So my colleagues, to that end, this modification requires a court order based on probable cause for FBI criminal investigators to view Americans’ communications in the Section 702 database and mandates an inspector general study of 702 data. So let’s keep the vigilance on, even as we go forward, it contains refined language about collection, requires the Executive Branch to require explicit approval from the FISA court for collection. It further subjects collection to the 30-day congressional review process.
I know Mr. [Jim] Sensenbrenner said nobody can do anything in 30 days, but I think we can. And the bill strengthens the privacy and civil liberties oversight board. That’s something I was instrumental in establishing when I was on the Intelligence Committee. I know its importance but I also know it has to be strengthened and it has to be respected as a watchdog.
So, I mean, the list goes on. Requiring public reporting on the use of 702 data. Just saying to the intelligence community, ‘don’t try to minimize any violations that may have occurred.’ We want the facts, we want the truth. And that’s why I am so glad it extended whistleblower protections and briefings to the Oversight Committee which we have required.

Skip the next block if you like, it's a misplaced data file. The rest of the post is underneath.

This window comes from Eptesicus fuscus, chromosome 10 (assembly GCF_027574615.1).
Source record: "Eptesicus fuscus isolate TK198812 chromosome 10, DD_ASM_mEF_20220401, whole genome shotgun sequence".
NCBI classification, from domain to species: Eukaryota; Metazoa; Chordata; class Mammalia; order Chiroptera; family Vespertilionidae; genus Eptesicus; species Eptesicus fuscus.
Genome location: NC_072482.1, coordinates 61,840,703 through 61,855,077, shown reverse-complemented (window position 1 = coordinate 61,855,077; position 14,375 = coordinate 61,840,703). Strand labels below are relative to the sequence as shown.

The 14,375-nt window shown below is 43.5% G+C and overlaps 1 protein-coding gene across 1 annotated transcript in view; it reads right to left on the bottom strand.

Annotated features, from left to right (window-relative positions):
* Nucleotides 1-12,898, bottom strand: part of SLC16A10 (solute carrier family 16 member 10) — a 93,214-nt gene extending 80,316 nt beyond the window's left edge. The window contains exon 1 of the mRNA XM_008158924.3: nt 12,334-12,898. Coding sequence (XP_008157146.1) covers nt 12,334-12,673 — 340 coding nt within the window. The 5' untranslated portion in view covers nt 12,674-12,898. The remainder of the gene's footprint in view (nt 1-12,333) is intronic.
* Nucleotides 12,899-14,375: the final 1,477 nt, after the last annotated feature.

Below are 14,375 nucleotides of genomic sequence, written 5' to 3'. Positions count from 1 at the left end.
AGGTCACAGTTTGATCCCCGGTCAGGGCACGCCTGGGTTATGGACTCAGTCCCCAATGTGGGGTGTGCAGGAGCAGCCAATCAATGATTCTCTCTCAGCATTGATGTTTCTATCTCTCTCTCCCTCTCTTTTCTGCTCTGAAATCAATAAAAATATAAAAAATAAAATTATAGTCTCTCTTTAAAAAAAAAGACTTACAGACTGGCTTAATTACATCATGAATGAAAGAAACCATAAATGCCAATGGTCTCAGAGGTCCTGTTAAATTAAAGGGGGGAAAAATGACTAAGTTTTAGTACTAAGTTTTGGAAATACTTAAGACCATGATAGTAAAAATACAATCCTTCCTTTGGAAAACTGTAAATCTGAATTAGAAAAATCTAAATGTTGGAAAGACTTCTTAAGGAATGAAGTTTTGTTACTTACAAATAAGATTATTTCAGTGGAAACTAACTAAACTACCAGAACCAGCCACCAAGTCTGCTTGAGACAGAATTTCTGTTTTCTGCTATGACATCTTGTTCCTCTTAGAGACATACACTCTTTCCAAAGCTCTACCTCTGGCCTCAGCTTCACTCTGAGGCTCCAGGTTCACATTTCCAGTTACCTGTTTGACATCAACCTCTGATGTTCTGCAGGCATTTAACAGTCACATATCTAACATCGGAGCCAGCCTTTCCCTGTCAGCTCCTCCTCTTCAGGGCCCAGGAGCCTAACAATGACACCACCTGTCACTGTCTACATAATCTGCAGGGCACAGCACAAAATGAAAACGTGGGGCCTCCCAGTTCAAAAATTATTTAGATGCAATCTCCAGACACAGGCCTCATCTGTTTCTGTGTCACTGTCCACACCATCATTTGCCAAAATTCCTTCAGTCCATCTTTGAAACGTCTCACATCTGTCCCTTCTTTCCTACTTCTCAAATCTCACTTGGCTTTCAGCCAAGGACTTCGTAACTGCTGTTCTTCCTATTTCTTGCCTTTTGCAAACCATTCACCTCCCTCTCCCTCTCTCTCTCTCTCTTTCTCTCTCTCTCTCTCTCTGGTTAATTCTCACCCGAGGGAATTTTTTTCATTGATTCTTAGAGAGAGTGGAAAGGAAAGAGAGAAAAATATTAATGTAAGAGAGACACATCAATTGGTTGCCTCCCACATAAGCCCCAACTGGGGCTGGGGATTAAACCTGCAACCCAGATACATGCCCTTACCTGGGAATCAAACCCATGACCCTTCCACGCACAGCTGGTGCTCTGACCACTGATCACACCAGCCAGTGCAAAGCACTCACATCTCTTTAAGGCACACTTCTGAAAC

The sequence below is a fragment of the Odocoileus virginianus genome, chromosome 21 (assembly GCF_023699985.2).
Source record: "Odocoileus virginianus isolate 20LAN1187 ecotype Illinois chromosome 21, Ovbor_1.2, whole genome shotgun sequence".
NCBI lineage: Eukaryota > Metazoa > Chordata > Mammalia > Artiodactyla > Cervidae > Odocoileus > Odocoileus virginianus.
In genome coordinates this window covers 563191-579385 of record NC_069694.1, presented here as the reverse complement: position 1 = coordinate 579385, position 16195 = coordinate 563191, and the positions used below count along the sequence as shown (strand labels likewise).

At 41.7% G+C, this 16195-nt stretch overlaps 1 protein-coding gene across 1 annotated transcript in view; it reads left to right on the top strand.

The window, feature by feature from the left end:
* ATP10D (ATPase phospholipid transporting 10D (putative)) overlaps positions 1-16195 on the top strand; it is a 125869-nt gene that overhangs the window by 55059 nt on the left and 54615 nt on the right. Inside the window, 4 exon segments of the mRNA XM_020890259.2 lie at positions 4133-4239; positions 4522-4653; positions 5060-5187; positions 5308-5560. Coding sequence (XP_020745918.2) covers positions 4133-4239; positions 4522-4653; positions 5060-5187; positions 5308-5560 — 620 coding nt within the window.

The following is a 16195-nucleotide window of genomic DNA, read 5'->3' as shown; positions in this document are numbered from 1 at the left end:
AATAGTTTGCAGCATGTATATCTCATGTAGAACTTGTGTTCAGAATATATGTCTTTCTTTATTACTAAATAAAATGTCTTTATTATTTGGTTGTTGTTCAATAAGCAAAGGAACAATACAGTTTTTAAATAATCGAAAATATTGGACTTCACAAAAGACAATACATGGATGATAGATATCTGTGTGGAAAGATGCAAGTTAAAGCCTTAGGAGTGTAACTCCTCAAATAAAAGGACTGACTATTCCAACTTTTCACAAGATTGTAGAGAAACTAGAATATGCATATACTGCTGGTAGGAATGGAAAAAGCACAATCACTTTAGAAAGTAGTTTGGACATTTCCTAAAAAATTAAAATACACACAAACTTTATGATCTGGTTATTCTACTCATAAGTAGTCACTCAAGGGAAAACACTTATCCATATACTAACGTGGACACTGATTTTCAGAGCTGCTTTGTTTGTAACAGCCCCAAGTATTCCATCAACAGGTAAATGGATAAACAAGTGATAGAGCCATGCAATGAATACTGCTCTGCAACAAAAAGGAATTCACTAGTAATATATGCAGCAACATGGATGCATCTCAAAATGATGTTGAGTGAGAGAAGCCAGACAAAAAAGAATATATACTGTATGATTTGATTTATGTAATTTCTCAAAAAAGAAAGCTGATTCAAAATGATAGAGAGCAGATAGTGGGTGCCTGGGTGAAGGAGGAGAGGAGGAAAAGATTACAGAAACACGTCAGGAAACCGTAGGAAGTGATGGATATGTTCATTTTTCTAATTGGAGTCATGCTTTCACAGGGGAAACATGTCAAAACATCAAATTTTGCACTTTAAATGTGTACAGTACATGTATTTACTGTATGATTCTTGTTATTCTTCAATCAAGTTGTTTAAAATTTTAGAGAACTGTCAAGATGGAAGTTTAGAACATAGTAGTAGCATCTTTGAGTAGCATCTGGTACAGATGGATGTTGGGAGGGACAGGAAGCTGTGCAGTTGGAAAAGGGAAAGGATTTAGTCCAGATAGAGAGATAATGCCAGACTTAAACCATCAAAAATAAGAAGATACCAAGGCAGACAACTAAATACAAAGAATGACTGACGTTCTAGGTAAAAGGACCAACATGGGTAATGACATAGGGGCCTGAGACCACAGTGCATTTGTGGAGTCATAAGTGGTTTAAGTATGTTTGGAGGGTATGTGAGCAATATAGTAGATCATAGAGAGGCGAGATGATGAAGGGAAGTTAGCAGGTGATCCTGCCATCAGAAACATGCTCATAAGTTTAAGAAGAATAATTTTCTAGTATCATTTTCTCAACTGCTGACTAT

Unlike the original House Intelligence Bill, which I opposed, this bill does not include language that would have likely expanded the universe of FISA targets were – as I mentioned before – arguments of – somebody tell the President and – excuse me – gives me great pride in our caucus if could you have heard the beautiful debate between Mr. [Jerrold] Nadler and Mr. [Adam] Schiff on this subject. We are not that far apart. I think that the Motion to Recommit addresses most of the current concerns we have been getting from the outside groups and communities who are dedicated — whose organized purpose is to protect the civil liberties of the American people.
But, again, with great respect for everyone’s opinions and whatever they have put forth, again, saluting our men and women in the Intelligence Community for the work that they do, we want to be sure we strengthen their hand in terms of protecting the national security of our country, which is our first responsibility. Keep the American people safe. And as we do so to honor our oath of office to the Constitution, to honor the principles of the Constitution.
Our founders knew full well the challenge between security and civil liberties. They he lived in a world when they were under attack. The War of 1812 came very soon after the establishment of our country. So this is not a foreign idea to them and the Constitution give to us the responsibility– bequeathed to us the responsibility to protect, defend, protect our civil liberties.
Respectful of debate on this issue, I myself will be voting to support my Ranking Member on the Intelligence Committee, Mr. [Adam] Schiff, our Ranking Member, and Members who will follow their conscious on this. I just want you to know from my experience, weighing the equities involved, that’s the path I will take. With that I yield back the balance of my time. Thank you.